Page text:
However, just because mushrooms can grow on these mediums does not mean the end product is the same. For the best quality end product, the mushrooms must be grown on a quality medium, ideally in the wild for the most benefits. This is because the medicinal properties of the mushrooms are fueled and synthesized by the medium they grow on.

For example, Reishi mushrooms must be grown on trees to yield their special compound- triterpenes. If not grown on a tree found in nature (they prefer to grow on dead rotting trees in the forest), these compounds are produced in meager and poor-quality amounts. For example, if reishi is grown on brown rice, the result will be a mushroom with little medicinal value.

Fungi play a vital role in maintaining a healthy ecosystem by facilitating Nutrient Cycling. Reishi primarily feeds on hardwood trees, particularly oaks, and their fallen logs, branches, and buried roots. As a saprobe (fungi that grow on dead substrate), it contributes to the forest's cleanliness and recycles nutrients back into the soil.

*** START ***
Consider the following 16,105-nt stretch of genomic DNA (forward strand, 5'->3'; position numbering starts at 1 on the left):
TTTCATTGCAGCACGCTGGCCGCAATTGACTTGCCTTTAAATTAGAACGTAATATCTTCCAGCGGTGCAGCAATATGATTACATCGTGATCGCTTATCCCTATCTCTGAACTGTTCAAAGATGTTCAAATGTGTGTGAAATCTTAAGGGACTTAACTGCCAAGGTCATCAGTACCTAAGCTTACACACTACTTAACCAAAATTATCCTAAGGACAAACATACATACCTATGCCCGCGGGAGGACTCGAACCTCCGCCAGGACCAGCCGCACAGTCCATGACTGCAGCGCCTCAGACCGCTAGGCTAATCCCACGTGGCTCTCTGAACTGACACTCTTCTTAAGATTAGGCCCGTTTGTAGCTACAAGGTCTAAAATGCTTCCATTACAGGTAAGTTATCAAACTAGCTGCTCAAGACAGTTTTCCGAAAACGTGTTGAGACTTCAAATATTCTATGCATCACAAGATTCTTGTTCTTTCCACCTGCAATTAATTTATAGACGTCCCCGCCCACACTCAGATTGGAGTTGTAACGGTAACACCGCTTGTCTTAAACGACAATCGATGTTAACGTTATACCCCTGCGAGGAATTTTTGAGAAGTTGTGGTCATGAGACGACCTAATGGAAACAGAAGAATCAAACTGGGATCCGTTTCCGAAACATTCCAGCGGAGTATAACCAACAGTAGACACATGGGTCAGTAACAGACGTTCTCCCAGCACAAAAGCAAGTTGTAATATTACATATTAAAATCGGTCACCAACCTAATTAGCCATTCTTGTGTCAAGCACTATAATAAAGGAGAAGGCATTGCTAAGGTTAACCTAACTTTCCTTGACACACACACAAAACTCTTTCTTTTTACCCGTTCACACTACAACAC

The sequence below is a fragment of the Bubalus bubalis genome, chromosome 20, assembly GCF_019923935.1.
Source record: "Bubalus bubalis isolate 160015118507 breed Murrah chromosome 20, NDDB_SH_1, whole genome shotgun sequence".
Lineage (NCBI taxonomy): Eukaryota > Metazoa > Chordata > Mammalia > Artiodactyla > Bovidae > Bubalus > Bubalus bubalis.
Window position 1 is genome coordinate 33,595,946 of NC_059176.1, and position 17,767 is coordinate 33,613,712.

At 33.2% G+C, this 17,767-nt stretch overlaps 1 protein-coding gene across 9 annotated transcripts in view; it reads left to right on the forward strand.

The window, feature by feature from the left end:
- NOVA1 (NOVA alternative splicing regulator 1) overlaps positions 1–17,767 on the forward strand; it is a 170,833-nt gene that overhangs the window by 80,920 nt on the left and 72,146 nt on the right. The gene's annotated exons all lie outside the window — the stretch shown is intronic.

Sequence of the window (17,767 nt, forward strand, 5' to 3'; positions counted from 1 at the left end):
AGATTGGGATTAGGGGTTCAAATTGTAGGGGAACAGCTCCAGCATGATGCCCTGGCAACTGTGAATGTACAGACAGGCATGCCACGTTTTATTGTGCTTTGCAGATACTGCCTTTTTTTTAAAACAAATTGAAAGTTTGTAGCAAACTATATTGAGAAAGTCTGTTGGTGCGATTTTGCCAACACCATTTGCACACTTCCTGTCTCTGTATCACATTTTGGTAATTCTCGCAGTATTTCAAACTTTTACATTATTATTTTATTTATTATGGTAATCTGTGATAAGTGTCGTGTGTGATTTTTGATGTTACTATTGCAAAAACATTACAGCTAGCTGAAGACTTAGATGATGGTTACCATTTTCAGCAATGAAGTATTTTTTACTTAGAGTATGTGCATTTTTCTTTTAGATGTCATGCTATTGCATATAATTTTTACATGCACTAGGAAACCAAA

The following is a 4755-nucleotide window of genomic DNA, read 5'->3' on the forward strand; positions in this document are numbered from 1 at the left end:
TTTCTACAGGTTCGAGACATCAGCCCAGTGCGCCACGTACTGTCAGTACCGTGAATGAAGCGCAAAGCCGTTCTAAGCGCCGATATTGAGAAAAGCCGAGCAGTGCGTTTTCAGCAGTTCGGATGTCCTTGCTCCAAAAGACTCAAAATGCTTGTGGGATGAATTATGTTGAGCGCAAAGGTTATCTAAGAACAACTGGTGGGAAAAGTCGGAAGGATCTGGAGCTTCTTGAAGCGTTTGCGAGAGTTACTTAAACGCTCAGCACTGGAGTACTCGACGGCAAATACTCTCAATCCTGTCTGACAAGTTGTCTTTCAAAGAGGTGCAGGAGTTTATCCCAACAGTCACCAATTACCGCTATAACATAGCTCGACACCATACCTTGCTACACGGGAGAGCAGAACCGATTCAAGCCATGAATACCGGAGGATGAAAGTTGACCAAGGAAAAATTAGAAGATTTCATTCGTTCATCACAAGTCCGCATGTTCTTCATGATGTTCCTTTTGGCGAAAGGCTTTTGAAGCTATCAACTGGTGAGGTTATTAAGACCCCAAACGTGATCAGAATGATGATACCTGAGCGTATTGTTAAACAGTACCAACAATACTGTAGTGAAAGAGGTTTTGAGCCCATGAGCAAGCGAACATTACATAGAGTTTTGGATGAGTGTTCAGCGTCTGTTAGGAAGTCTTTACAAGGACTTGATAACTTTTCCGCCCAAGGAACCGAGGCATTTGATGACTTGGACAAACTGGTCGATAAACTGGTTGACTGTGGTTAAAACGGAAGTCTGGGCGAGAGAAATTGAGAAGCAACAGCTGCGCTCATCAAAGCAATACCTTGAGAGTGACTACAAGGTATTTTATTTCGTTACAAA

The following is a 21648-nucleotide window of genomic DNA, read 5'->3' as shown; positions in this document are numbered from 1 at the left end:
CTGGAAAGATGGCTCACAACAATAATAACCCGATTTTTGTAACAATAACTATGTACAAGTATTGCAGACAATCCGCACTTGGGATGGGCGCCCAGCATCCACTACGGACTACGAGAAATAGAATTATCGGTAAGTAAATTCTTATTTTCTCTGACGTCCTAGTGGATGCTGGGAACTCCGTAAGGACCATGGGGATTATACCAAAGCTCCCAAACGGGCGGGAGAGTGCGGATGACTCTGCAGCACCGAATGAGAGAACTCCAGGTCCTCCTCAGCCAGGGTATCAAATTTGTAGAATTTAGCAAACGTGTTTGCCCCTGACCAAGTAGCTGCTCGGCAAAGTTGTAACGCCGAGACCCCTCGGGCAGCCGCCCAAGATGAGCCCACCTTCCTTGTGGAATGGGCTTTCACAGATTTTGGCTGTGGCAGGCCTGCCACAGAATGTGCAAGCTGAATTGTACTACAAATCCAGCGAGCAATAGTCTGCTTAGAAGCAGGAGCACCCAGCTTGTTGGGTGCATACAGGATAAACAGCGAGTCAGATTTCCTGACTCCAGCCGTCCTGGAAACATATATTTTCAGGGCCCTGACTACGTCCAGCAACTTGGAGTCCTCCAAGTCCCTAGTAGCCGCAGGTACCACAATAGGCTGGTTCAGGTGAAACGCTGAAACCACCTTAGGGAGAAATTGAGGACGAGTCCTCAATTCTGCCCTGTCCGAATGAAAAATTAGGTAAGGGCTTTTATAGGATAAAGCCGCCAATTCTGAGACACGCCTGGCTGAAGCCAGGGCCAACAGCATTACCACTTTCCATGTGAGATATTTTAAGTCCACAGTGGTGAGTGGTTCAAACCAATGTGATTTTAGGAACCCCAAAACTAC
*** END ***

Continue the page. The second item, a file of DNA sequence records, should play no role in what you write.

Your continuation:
how mushrooms are grown in nature cultivated on logs right substrate best benefits

When only the fruiting body is used and picked, the best part of the mushroom is removed, leaving its root structure, mycelium, intact on the tree or substrate. Just like picking a grape doesn’t harm the vine, the same applies. The mushroom roots are left to continue to feed and create new fruiting bodies while continuing to help the ecosystem thrive.

MycoDog mushrooms are wild-harvested and cultivated with intention, grown on logs, outside in nature.

Besides the obvious environmental benefits of using wild mushrooms, the verdict is in: wild-grown and harvested mushrooms have better medicinal properties than their cultivated counterparts. Not only do wild mushrooms contain high levels of key constituents like beta-glucans, but they also contain fewer sugars!